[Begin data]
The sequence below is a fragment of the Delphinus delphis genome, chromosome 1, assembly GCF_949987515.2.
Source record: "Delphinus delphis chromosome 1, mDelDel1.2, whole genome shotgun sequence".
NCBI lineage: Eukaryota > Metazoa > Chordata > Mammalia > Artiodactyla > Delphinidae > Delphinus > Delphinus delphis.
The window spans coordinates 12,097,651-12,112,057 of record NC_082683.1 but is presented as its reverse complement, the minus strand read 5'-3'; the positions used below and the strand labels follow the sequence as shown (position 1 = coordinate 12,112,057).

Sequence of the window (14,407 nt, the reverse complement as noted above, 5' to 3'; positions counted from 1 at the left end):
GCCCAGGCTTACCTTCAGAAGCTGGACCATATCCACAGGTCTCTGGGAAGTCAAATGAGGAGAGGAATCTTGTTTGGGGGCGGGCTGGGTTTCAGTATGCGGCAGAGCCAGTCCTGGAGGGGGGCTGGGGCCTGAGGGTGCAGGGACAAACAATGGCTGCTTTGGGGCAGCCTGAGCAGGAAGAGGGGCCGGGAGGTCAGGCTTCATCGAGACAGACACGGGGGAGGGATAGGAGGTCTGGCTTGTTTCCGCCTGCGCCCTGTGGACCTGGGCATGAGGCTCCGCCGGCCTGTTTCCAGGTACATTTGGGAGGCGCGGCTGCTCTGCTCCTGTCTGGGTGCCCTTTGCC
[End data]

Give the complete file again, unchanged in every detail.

The sequence below is a fragment of the Delphinus delphis genome, chromosome 1, assembly GCF_949987515.2.
Source record: "Delphinus delphis chromosome 1, mDelDel1.2, whole genome shotgun sequence".
NCBI lineage: Eukaryota > Metazoa > Chordata > Mammalia > Artiodactyla > Delphinidae > Delphinus > Delphinus delphis.
The window spans coordinates 12,097,651-12,112,057 of record NC_082683.1 but is presented as its reverse complement, the minus strand read 5'-3'; the positions used below and the strand labels follow the sequence as shown (position 1 = coordinate 12,112,057).

Sequence of the window (14,407 nt, the reverse complement as noted above, 5' to 3'; positions counted from 1 at the left end):
GCCCAGGCTTACCTTCAGAAGCTGGACCATATCCACAGGTCTCTGGGAAGTCAAATGAGGAGAGGAATCTTGTTTGGGGGCGGGCTGGGTTTCAGTATGCGGCAGAGCCAGTCCTGGAGGGGGGCTGGGGCCTGAGGGTGCAGGGACAAACAATGGCTGCTTTGGGGCAGCCTGAGCAGGAAGAGGGGCCGGGAGGTCAGGCTTCATCGAGACAGACACGGGGGAGGGATAGGAGGTCTGGCTTGTTTCCGCCTGCGCCCTGTGGACCTGGGCATGAGGCTCCGCCGGCCTGTTTCCAGGTACATTTGGGAGGCGCGGCTGCTCTGCTCCTGTCTGGGTGCCCTTTGCC